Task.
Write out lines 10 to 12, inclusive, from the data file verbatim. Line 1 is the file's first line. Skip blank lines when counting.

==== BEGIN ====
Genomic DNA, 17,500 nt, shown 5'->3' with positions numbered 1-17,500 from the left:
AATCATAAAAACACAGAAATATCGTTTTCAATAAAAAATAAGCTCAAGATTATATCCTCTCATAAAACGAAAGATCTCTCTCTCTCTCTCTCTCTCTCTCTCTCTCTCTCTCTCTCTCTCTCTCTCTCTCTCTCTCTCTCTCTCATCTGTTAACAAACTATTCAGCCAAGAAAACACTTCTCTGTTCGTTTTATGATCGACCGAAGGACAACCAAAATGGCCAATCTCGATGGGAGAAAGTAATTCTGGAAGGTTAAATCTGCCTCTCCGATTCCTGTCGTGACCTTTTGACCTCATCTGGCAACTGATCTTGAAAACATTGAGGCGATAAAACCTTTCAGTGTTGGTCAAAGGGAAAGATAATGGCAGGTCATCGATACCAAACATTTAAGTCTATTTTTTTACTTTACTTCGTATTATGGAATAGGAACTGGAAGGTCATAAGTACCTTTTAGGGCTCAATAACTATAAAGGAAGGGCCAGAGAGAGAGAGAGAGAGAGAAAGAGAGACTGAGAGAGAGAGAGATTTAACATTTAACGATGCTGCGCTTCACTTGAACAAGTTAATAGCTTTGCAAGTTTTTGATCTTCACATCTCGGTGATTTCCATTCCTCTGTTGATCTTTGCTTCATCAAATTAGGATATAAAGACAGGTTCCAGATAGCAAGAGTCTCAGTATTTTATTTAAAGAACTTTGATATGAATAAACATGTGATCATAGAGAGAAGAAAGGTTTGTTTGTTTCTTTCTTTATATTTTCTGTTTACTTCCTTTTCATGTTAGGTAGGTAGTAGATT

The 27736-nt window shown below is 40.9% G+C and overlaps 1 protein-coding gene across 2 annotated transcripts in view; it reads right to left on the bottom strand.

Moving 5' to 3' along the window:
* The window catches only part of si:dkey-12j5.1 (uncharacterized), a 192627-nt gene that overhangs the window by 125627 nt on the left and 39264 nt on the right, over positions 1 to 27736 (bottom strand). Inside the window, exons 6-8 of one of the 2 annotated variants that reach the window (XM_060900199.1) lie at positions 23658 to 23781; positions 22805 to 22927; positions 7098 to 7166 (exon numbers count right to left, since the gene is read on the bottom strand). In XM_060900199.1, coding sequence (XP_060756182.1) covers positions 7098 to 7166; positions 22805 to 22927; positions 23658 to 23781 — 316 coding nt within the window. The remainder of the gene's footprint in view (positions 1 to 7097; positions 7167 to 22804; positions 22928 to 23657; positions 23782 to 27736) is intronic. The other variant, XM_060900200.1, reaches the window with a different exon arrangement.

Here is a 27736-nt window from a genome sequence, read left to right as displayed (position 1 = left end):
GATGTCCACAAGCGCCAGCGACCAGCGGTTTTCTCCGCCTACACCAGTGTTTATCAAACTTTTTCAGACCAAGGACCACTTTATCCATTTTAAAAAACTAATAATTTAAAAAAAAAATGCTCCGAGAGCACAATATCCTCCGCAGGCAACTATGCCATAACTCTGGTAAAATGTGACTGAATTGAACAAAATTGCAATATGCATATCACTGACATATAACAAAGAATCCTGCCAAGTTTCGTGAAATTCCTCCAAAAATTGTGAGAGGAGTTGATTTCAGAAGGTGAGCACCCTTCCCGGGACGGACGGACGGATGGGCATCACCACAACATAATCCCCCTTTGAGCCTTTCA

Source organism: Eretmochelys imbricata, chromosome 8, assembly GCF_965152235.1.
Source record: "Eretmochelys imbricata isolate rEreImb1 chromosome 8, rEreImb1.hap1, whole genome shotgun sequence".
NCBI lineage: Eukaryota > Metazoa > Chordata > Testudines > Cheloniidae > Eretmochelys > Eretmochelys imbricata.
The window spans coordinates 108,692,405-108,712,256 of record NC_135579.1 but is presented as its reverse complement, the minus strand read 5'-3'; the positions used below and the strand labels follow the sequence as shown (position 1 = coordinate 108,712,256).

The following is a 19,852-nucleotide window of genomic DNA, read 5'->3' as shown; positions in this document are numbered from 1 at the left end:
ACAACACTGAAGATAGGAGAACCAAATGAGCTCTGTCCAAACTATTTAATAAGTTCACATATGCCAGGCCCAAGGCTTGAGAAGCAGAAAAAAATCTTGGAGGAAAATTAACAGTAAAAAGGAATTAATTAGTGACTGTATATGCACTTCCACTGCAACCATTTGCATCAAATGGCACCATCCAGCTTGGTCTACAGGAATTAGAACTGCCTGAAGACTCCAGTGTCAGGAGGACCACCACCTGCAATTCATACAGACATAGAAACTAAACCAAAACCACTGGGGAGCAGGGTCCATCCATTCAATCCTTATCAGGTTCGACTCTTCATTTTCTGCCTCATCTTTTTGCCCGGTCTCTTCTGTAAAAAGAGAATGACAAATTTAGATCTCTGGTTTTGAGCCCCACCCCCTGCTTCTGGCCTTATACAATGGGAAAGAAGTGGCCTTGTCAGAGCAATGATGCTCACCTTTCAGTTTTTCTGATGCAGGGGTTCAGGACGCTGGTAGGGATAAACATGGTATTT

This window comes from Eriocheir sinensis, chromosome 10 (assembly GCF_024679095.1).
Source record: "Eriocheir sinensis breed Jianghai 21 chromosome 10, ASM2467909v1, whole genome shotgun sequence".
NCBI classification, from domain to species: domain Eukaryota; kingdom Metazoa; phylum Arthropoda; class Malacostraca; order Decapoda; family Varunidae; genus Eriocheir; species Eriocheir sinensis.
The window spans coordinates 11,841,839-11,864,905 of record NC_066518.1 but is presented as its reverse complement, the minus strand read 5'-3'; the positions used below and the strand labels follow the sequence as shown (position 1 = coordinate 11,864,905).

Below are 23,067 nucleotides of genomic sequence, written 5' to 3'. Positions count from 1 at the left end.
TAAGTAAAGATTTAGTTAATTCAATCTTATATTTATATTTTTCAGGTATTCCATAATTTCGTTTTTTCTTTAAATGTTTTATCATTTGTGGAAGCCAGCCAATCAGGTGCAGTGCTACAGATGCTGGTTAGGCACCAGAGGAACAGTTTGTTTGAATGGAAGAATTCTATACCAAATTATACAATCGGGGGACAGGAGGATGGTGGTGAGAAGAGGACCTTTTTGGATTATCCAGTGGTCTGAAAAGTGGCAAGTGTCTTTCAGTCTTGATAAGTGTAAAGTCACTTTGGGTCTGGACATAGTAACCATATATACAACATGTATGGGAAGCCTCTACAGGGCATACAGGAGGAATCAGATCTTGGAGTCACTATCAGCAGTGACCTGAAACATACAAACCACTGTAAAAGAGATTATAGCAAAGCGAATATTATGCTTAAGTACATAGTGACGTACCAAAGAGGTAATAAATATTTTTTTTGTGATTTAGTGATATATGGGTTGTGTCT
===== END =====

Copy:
NCBI lineage: Eukaryota > Metazoa > Chordata > Testudines > Cheloniidae > Eretmochelys > Eretmochelys imbricata.
The window spans coordinates 108,692,405-108,712,256 of record NC_135579.1 but is presented as its reverse complement, the minus strand read 5'-3'; the positions used below and the strand labels follow the sequence as shown (position 1 = coordinate 108,712,256).

The following is a 19,852-nucleotide window of genomic DNA, read 5'->3' as shown; positions in this document are numbered from 1 at the left end: